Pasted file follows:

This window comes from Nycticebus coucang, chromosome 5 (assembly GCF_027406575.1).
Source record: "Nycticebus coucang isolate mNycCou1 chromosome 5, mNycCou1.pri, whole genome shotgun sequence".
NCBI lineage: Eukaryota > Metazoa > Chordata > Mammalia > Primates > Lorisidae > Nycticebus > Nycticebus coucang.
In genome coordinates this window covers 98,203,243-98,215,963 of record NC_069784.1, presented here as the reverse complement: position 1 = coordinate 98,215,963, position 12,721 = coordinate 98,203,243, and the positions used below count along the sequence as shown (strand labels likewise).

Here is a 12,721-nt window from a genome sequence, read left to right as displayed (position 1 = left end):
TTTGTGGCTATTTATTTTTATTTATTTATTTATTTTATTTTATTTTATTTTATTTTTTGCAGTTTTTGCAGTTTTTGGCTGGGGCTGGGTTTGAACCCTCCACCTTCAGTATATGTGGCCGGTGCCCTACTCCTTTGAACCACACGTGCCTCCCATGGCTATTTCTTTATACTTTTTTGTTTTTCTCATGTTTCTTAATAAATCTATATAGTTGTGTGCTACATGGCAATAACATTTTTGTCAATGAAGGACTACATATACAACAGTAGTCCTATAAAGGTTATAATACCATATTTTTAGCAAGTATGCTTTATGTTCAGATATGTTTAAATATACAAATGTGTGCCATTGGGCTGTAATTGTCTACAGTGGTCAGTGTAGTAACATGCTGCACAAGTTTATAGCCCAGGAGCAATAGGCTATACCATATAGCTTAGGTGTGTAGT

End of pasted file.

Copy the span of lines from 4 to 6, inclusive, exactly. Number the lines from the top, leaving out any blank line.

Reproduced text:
In genome coordinates this window covers 98,203,243-98,215,963 of record NC_069784.1, presented here as the reverse complement: position 1 = coordinate 98,215,963, position 12,721 = coordinate 98,203,243, and the positions used below count along the sequence as shown (strand labels likewise).

Here is a 12,721-nt window from a genome sequence, read left to right as displayed (position 1 = left end):
TTTGTGGCTATTTATTTTTATTTATTTATTTATTTTATTTTATTTTATTTTATTTTTTGCAGTTTTTGCAGTTTTTGGCTGGGGCTGGGTTTGAACCCTCCACCTTCAGTATATGTGGCCGGTGCCCTACTCCTTTGAACCACACGTGCCTCCCATGGCTATTTCTTTATACTTTTTTGTTTTTCTCATGTTTCTTAATAAATCTATATAGTTGTGTGCTACATGGCAATAACATTTTTGTCAATGAAGGACTACATATACAACAGTAGTCCTATAAAGGTTATAATACCATATTTTTAGCAAGTATGCTTTATGTTCAGATATGTTTAAATATACAAATGTGTGCCATTGGGCTGTAATTGTCTACAGTGGTCAGTGTAGTAACATGCTGCACAAGTTTATAGCCCAGGAGCAATAGGCTATACCATATAGCTTAGGTGTGTAGT